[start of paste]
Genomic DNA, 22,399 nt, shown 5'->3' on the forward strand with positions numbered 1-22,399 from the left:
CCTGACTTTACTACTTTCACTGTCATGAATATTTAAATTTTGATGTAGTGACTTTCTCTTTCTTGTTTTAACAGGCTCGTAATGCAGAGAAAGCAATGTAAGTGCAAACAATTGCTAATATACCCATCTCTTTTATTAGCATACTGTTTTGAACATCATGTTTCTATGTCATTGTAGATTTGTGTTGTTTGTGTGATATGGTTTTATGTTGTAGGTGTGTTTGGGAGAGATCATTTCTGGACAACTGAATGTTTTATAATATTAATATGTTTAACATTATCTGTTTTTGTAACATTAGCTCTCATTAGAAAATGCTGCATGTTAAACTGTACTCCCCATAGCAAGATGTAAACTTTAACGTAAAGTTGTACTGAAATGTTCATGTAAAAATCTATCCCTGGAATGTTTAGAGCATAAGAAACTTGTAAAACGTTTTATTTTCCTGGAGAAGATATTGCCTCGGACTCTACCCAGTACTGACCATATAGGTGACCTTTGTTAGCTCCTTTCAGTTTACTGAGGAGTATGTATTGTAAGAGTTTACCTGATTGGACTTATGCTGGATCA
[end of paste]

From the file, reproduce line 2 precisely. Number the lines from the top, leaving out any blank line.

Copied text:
CCTGACTTTACTACTTTCACTGTCATGAATATTTAAATTTTGATGTAGTGACTTTCTCTTTCTTGTTTTAACAGGCTCGTAATGCAGAGAAAGCAATGTAAGTGCAAACAATTGCTAATATACCCATCTCTTTTATTAGCATACTGTTTTGAACATCATGTTTCTATGTCATTGTAGATTTGTGTTGTTTGTGTGATATGGTTTTATGTTGTAGGTGTGTTTGGGAGAGATCATTTCTGGACAACTGAATGTTTTATAATATTAATATGTTTAACATTATCTGTTTTTGTAACATTAGCTCTCATTAGAAAATGCTGCATGTTAAACTGTACTCCCCATAGCAAGATGTAAACTTTAACGTAAAGTTGTACTGAAATGTTCATGTAAAAATCTATCCCTGGAATGTTTAGAGCATAAGAAACTTGTAAAACGTTTTATTTTCCTGGAGAAGATATTGCCTCGGACTCTACCCAGTACTGACCATATAGGTGACCTTTGTTAGCTCCTTTCAGTTTACTGAGGAGTATGTATTGTAAGAGTTTACCTGATTGGACTTATGCTGGATCA